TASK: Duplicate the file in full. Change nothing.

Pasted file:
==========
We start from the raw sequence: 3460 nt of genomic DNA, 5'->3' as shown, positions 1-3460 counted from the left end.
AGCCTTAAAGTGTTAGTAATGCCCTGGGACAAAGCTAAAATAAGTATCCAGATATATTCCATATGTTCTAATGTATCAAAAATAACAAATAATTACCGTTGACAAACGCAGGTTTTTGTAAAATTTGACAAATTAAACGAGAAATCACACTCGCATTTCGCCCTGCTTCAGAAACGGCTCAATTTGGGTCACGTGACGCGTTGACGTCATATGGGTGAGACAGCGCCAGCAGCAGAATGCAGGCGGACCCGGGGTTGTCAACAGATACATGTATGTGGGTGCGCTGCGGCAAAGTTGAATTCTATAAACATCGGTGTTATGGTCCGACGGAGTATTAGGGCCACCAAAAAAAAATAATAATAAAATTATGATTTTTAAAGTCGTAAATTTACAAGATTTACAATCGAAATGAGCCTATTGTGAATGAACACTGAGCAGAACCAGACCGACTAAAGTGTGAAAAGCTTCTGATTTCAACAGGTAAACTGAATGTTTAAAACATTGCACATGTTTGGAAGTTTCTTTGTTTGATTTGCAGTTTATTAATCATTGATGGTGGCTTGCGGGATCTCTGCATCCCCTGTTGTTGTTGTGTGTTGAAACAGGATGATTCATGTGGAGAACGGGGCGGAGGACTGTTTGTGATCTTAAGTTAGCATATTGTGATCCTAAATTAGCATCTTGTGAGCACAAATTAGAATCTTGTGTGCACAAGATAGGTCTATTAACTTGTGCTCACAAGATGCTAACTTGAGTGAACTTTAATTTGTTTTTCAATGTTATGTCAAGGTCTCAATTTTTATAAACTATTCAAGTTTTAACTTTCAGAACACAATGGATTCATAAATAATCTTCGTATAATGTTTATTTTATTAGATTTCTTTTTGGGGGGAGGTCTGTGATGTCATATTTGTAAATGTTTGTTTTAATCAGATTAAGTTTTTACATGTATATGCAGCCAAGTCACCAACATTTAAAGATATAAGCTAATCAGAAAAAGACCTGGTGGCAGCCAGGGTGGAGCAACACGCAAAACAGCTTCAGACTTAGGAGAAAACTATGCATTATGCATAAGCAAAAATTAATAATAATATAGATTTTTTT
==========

We start from the raw sequence: 3460 nt of genomic DNA, 5'->3' as shown, positions 1-3460 counted from the left end.
AGCCTTAAAGTGTTAGTAATGCCCTGGGACAAAGCTAAAATAAGTATCCAGATATATTCCATATGTTCTAATGTATCAAAAATAACAAATAATTACCGTTGACAAACGCAGGTTTTTGTAAAATTTGACAAATTAAACGAGAAATCACACTCGCATTTCGCCCTGCTTCAGAAACGGCTCAATTTGGGTCACGTGACGCGTTGACGTCATATGGGTGAGACAGCGCCAGCAGCAGAATGCAGGCGGACCCGGGGTTGTCAACAGATACATGTATGTGGGTGCGCTGCGGCAAAGTTGAATTCTATAAACATCGGTGTTATGGTCCGACGGAGTATTAGGGCCACCAAAAAAAAATAATAATAAAATTATGATTTTTAAAGTCGTAAATTTACAAGATTTACAATCGAAATGAGCCTATTGTGAATGAACACTGAGCAGAACCAGACCGACTAAAGTGTGAAAAGCTTCTGATTTCAACAGGTAAACTGAATGTTTAAAACATTGCACATGTTTGGAAGTTTCTTTGTTTGATTTGCAGTTTATTAATCATTGATGGTGGCTTGCGGGATCTCTGCATCCCCTGTTGTTGTTGTGTGTTGAAACAGGATGATTCATGTGGAGAACGGGGCGGAGGACTGTTTGTGATCTTAAGTTAGCATATTGTGATCCTAAATTAGCATCTTGTGAGCACAAATTAGAATCTTGTGTGCACAAGATAGGTCTATTAACTTGTGCTCACAAGATGCTAACTTGAGTGAACTTTAATTTGTTTTTCAATGTTATGTCAAGGTCTCAATTTTTATAAACTATTCAAGTTTTAACTTTCAGAACACAATGGATTCATAAATAATCTTCGTATAATGTTTATTTTATTAGATTTCTTTTTGGGGGGAGGTCTGTGATGTCATATTTGTAAATGTTTGTTTTAATCAGATTAAGTTTTTACATGTATATGCAGCCAAGTCACCAACATTTAAAGATATAAGCTAATCAGAAAAAGACCTGGTGGCAGCCAGGGTGGAGCAACACGCAAAACAGCTTCAGACTTAGGAGAAAACTATGCATTATGCATAAGCAAAAATTAATAATAATATAGATTTTTTT